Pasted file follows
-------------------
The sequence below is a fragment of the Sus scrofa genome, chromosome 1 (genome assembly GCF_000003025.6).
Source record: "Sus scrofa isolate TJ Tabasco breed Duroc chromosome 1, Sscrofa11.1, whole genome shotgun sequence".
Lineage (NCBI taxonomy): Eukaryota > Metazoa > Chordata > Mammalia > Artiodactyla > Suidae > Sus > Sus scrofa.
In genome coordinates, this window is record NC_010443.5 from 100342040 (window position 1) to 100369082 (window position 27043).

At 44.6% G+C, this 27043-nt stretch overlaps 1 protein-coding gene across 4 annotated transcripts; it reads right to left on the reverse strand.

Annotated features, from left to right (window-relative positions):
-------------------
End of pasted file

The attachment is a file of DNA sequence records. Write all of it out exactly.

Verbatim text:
The sequence below is a fragment of the Sus scrofa genome, chromosome 1 (genome assembly GCF_000003025.6).
Source record: "Sus scrofa isolate TJ Tabasco breed Duroc chromosome 1, Sscrofa11.1, whole genome shotgun sequence".
Lineage (NCBI taxonomy): Eukaryota > Metazoa > Chordata > Mammalia > Artiodactyla > Suidae > Sus > Sus scrofa.
In genome coordinates, this window is record NC_010443.5 from 100342040 (window position 1) to 100369082 (window position 27043).

At 44.6% G+C, this 27043-nt stretch overlaps 1 protein-coding gene across 4 annotated transcripts; it reads right to left on the reverse strand.

Annotated features, from left to right (window-relative positions):